The Retreat from Citizenship in the United States and Canada
North America is home to two of the world’s oldest and most successful democracies — countries that, for generations, have been magnets for those seeking economic opportunity and political freedom. But democracy in the United States is ailing, and badly in need of reform. Canadian democracy, while very far from perfect, is currently working better, although there are dark clouds gathering on the horizon. In both countries, there is a notable Democratic Disconnect between citizens and their governments. Citizenship in this context means two things. First, it means sharing a common, civic identity: the “self” in self-government. Second, it means participating in the creation and receipt of public goods, the sharing of burdens and benefits: the “government” in self-government.
A sense of diminished citizenship is now pervasive across the socio-economic spectrum in North America. What is new is that the opportunities and demands of citizenship no longer seem to resonate strongly either with economic elites or with growing numbers of the middle class. For the poor and marginalized, growing economic inequality undermines the promise of citizenship. There is less upward mobility for low-income Americans today than there is for their counterparts in Canada or Western Europe. Significant inequality used to be justified in the United States by the idea that everyone had a fair shot at the American Dream.
That is less and less true today. Meanwhile, the middle class is beleaguered. Since 2000, according to Pew Research, it has “shrunk in size, fallen backward in income and wealth, and shed some — but by no means all — of its characteristic faith in the future.” Many at the top of the economic heap seem inclined to hive themselves off from their fellow citizens — in gated communities, niche charter schools, and luxury boxes at sports events. Republican presidential candidate Mitt Romney found it difficult to appeal to “the 47 percent” in part because he found it hard to respect them as co-equal citizens. After all, what united the 47 percent — including many African Americans, Hispanics, and young people — was that they were all seen by the wealthy as recipients of “gifts” from the government of the day, not as civic participants in a political and governmental process whose programs bring them burdens and benefits as it does for other members of the political community.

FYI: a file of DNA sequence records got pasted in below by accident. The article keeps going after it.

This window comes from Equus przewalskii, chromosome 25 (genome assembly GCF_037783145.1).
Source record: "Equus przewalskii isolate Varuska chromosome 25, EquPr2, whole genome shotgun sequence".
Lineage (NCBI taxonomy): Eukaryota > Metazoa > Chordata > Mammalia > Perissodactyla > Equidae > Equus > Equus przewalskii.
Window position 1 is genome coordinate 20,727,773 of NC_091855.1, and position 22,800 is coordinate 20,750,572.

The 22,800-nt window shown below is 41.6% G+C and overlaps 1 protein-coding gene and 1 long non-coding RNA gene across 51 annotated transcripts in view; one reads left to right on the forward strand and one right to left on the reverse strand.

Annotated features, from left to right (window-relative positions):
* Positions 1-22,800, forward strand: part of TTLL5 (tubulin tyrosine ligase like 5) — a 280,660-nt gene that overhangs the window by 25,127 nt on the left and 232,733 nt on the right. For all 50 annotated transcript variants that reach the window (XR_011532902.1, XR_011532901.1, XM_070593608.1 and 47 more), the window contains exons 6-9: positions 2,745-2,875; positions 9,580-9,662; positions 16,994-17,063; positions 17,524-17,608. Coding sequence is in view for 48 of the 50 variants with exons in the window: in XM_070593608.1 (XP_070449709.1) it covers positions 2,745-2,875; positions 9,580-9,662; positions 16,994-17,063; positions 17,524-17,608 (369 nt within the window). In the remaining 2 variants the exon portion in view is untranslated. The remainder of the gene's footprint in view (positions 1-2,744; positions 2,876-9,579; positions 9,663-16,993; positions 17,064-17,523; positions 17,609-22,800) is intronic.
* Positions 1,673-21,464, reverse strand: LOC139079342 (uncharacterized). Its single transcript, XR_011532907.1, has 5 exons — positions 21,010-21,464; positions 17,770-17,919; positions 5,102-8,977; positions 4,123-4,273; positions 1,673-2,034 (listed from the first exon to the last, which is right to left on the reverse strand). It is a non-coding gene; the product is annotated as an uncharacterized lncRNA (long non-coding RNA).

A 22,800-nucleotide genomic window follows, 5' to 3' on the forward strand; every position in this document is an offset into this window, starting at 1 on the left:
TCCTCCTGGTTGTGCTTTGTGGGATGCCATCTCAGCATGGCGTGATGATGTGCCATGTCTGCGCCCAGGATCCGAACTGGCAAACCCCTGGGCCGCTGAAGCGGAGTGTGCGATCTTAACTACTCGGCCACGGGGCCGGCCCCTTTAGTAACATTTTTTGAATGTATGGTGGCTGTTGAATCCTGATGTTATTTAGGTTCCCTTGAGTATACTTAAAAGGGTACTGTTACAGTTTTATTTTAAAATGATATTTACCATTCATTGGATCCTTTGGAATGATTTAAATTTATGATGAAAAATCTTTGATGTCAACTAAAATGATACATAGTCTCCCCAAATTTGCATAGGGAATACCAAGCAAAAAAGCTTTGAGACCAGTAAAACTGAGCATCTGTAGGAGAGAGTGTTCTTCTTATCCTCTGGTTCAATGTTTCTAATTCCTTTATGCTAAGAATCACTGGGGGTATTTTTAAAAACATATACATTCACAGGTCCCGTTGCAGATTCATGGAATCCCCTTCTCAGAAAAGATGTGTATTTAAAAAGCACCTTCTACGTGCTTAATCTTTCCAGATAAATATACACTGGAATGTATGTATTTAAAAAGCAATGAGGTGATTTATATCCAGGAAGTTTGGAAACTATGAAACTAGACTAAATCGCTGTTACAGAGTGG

The retreat from citizenship is both the product of deficient democratic practices and an accelerant of democratic dysfunction. Erecting barriers to political participation erodes the public’s will to engage. Making voter registration more difficult by requiring voter identification or imposing short registration deadlines, or systematic efforts to suppress voting, pre-empt participation. Sophisticated gerrymandering that protects incumbents or favors one party is another obstacle. Other countries have independent bodies responsible for redefining electoral boundaries after a census. In the United States, this function is performed at the state level; with rare exceptions like California, which recently created an independent redistricting commission, it is carried out by state politicians who have an interest in warping the federal redistricting process for partisan advantage. The results can be grotesque, and incomprehensible to citizens.
Although Canada’s electoral machinery generally works well, the country is afflicted by a number of the forces affecting citizenship and democratic practice in the United States. While less of a problem than in the United States, income inequality, middle-class insecurity, and the lack of confidence in legislatures have all increased in recent years. Unlike its southern neighbor, Canada has experienced significant long-term decline in voter turnout. Until 1993, voter turnout in federal elections was consistently better than 70 percent, but by 2008, turnout fell to 58.8 percent, the lowest level ever. But Canada has an additional challenge that matters for democracy. In a country where French speakers constitute 22 percent of the total population, mostly in Quebec, the federal Conservative Party managed to form a majority government with minimal representation from that province.
This means that French-speaking Quebecois have little voice in the councils of the federal government, including on sensitive issues like relaxing gun control, strengthening the status of the monarchy, tightening up on criminal sentencing and rehabilitation, aggressive support for Israel, and the like. It will be difficult for the Conservatives to rebuild a competitive political base in Quebec, and they have shown that they can construct a governing coalition without it. Should this situation continue, the Quebecois would be effectively excluded from the opportunity to shape federal policies reflective of their own interests and needs.
A continuing democratic dysfunction of this sort, linked as it is to the question of national unity, has explosive potential. While the exclusion and marginalization of significant classes of citizens gravely undermines the health of any democracy, the exclusion and marginalization of one of the national communities in a bi-national state threatens not just the health of the democracy, but the viability of the polity itself.
David Cameron is a senior fellow at the Transatlantic Academy, an initiative of the German Marshall Fund of the United States in Washington, DC.
The views expressed in GMF publications and commentary are the views of the author alone.